Latest slogan: No tagline
A senior Mail executive says: "We don't have a regular tagline in our ads and do not do brand advertising in the traditional sense. But the content of the ads do reinforce the personality of the paper, using simple and straight messages about what is in tomorrow's Mail. The newspaper is written for a live stage, which is the family. This means men and women, something unique in the newspaper market (the Mail previously used the strapline 'Every woman needs a Daily Mail'). Most papers are written for men, with women seen as a bolt-on. Our advertising must add value to their lives, whether that means providing an electronic babysitting service, in the form of DVDs, or helping them to learn Spanish or French."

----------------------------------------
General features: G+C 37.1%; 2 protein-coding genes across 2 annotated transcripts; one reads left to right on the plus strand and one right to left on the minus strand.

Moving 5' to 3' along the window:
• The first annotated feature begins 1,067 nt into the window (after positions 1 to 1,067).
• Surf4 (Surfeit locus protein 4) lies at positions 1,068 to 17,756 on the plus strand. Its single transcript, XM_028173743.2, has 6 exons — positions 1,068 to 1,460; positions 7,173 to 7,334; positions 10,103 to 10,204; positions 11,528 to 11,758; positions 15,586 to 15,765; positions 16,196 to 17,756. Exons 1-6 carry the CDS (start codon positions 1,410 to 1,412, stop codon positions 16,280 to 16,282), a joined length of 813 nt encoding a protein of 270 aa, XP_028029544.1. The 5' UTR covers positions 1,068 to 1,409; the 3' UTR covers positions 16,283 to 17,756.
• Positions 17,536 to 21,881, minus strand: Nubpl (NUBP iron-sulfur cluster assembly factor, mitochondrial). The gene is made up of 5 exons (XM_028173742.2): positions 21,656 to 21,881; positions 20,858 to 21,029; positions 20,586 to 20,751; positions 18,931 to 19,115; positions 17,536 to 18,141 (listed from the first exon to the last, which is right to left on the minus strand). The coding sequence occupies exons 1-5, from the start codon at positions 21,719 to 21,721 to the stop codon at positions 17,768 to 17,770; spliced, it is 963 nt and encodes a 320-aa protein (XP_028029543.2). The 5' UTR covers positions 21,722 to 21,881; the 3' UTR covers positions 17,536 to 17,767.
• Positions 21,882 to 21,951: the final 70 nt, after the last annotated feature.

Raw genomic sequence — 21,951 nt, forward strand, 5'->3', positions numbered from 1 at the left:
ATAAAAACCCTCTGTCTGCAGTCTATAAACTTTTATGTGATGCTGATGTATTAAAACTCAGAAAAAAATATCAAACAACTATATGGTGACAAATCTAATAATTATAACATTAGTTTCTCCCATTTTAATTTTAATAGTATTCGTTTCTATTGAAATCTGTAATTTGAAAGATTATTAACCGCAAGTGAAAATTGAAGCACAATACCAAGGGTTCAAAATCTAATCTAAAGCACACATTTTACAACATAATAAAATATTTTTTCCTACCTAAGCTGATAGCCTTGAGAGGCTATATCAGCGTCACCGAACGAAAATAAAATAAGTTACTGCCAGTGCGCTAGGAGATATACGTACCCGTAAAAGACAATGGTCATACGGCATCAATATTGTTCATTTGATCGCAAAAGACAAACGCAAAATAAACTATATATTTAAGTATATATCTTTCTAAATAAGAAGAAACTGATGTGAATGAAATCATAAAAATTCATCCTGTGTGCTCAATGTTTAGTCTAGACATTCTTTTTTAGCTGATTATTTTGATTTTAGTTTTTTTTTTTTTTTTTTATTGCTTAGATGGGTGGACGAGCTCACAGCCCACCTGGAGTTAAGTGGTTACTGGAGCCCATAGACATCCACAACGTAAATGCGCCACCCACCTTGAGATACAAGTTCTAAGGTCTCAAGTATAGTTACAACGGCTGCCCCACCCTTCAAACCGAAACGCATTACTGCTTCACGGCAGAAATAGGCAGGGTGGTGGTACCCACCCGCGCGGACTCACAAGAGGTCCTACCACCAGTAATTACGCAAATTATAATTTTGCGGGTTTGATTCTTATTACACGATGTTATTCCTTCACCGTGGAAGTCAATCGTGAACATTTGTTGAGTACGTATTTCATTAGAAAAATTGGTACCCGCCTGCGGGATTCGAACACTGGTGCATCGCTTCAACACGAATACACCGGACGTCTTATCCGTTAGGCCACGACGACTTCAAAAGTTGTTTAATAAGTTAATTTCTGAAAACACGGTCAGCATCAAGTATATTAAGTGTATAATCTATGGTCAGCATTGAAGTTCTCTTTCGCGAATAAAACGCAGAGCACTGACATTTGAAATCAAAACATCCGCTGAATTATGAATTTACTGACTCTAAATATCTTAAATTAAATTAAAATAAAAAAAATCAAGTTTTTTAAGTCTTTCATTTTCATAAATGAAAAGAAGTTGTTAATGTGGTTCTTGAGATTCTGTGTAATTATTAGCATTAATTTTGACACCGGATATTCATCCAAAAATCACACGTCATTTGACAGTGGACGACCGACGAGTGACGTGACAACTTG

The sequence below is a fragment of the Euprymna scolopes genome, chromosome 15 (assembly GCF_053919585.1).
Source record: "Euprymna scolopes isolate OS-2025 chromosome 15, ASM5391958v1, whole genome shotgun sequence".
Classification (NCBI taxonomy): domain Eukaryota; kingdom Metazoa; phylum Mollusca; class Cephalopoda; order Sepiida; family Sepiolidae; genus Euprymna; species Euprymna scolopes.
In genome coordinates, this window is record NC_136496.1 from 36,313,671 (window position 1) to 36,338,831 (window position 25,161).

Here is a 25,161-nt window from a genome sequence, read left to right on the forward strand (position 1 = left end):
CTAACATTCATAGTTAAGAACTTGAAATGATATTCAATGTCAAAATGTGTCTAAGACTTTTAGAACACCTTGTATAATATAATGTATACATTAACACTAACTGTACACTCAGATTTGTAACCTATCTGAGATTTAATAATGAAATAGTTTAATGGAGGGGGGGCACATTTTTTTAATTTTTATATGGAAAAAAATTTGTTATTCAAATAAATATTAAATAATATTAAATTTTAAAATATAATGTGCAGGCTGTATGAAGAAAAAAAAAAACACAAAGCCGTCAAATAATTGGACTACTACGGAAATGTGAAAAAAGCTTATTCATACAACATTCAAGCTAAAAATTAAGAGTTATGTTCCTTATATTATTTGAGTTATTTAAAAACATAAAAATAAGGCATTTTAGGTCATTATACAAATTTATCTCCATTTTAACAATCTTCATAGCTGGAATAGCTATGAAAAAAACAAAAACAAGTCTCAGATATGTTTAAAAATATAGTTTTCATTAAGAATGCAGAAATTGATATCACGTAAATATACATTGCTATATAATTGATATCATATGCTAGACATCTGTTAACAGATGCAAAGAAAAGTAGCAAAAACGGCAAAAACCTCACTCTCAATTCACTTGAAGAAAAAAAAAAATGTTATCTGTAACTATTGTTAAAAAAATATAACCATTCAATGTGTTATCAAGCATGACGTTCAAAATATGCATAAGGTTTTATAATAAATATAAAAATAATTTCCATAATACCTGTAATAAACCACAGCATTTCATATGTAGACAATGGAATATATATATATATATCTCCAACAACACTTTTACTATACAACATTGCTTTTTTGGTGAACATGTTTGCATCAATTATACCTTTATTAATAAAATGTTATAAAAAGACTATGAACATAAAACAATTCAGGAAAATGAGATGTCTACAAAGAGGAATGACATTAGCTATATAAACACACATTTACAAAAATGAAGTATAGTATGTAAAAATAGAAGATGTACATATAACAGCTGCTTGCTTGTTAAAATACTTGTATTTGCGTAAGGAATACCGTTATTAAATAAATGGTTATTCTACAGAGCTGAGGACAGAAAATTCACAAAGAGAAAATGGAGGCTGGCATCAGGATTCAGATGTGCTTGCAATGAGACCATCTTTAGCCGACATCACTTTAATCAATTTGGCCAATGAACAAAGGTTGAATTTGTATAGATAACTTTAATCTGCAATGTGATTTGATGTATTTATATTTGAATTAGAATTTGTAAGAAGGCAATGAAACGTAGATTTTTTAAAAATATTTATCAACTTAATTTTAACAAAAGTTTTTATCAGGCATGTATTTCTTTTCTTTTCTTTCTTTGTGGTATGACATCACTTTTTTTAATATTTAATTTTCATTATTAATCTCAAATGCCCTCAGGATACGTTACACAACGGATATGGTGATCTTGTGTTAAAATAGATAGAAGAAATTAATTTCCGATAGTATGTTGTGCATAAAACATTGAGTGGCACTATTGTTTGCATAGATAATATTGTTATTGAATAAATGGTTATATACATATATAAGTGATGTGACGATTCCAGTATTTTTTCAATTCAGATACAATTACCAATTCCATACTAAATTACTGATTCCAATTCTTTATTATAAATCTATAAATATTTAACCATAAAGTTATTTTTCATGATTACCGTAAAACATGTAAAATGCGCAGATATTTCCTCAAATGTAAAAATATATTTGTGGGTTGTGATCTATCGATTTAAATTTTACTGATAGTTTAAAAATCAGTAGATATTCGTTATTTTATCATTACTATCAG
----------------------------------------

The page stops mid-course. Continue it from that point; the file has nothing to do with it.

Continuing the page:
Latest slogan: Sparks and Mensa
Jacqui Kean, The Economist brand marketing manager, says: "The campaign is targeted at those who are intellectually curious, and want to be well and broadly informed on global issues. The 'White Out of Red' campaign has been adapted and used in a test market in the US. The Economist has a circulation of more than half a million in North America but for non-readers, the title can lead to misperceptions. The ads for the US retain the intelligence and humour of the UK work but focus more on product education. The challenge is to move the campaign on strategically, tapping into the zeitgeist, while remaining true to The Economist."
Latest slogan: No FT, no comment